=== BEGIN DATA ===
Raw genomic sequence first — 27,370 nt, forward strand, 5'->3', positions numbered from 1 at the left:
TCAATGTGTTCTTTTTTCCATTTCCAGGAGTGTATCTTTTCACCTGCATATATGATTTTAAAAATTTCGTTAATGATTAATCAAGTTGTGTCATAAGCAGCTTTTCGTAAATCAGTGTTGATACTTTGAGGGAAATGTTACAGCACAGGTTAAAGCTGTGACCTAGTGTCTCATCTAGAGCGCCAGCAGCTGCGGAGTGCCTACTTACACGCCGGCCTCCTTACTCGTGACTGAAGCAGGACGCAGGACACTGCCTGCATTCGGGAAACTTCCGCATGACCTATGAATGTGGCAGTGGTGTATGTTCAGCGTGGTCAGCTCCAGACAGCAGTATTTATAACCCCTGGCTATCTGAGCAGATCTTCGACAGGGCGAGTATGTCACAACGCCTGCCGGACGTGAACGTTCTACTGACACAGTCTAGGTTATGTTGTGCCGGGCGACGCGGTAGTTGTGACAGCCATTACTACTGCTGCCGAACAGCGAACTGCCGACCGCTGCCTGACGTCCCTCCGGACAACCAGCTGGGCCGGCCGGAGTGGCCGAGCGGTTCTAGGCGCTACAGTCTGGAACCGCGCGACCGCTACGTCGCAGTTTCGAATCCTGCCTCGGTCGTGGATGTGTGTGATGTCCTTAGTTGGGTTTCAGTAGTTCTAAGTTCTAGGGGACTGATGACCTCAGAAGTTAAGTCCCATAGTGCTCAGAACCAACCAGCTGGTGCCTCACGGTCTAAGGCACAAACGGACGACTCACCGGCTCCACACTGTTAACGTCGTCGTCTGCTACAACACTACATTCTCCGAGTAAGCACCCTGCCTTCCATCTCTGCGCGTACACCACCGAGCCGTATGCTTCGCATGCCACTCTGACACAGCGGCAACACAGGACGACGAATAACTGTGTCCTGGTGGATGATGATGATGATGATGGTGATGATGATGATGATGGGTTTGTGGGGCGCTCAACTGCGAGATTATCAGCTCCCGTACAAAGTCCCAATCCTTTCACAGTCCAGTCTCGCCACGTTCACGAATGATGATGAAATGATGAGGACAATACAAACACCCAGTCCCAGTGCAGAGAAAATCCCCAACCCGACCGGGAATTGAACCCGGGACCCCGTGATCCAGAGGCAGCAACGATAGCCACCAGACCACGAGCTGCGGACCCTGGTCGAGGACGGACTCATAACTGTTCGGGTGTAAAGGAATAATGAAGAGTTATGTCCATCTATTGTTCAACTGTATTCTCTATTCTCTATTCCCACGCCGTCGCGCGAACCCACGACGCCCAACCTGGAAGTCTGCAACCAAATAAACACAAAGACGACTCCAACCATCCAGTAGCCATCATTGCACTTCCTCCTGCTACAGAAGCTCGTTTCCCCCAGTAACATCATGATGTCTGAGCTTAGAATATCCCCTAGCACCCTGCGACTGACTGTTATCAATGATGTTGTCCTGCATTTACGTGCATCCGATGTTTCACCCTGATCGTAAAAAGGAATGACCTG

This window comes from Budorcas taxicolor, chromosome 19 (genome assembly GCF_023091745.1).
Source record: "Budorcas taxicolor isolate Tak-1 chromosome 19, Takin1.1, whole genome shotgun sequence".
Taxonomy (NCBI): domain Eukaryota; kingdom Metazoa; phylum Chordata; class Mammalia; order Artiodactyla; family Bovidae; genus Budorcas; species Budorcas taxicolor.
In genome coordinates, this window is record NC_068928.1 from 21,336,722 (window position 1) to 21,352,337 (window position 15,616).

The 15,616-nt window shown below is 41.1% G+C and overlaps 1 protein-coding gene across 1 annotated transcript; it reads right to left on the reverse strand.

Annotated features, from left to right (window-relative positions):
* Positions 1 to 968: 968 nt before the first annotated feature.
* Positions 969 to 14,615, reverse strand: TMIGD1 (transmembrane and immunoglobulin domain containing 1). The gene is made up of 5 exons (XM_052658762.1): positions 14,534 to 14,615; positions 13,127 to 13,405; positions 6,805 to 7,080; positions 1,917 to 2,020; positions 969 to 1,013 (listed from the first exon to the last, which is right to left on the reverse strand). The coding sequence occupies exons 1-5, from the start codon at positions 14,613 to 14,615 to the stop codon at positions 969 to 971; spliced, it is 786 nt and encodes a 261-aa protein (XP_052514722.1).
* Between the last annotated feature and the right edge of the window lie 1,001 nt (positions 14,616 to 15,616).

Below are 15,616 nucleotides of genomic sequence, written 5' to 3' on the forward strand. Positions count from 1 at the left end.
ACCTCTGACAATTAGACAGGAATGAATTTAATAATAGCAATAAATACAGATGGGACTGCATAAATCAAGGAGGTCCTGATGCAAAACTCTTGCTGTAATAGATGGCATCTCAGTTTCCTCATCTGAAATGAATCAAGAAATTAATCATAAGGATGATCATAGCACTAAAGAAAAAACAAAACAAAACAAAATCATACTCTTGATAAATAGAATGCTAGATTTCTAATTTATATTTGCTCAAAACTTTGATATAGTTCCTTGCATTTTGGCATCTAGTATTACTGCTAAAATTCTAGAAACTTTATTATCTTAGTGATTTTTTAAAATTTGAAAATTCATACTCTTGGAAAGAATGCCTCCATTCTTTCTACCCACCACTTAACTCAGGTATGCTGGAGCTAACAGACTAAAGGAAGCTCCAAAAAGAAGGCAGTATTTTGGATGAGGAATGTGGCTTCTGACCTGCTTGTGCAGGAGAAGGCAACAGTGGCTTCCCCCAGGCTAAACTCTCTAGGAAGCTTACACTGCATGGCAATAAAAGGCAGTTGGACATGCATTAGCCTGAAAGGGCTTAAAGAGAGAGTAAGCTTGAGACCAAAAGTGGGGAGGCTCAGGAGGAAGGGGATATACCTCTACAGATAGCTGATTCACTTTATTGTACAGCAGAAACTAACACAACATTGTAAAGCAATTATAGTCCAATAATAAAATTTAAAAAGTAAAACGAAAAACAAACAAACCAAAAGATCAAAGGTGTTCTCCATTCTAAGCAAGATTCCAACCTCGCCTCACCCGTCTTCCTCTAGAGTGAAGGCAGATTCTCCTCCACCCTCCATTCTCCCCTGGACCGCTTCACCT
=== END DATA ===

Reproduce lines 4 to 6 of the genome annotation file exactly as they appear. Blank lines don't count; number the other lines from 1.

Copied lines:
Source record: "Budorcas taxicolor isolate Tak-1 chromosome 19, Takin1.1, whole genome shotgun sequence".
Taxonomy (NCBI): domain Eukaryota; kingdom Metazoa; phylum Chordata; class Mammalia; order Artiodactyla; family Bovidae; genus Budorcas; species Budorcas taxicolor.
In genome coordinates, this window is record NC_068928.1 from 21,336,722 (window position 1) to 21,352,337 (window position 15,616).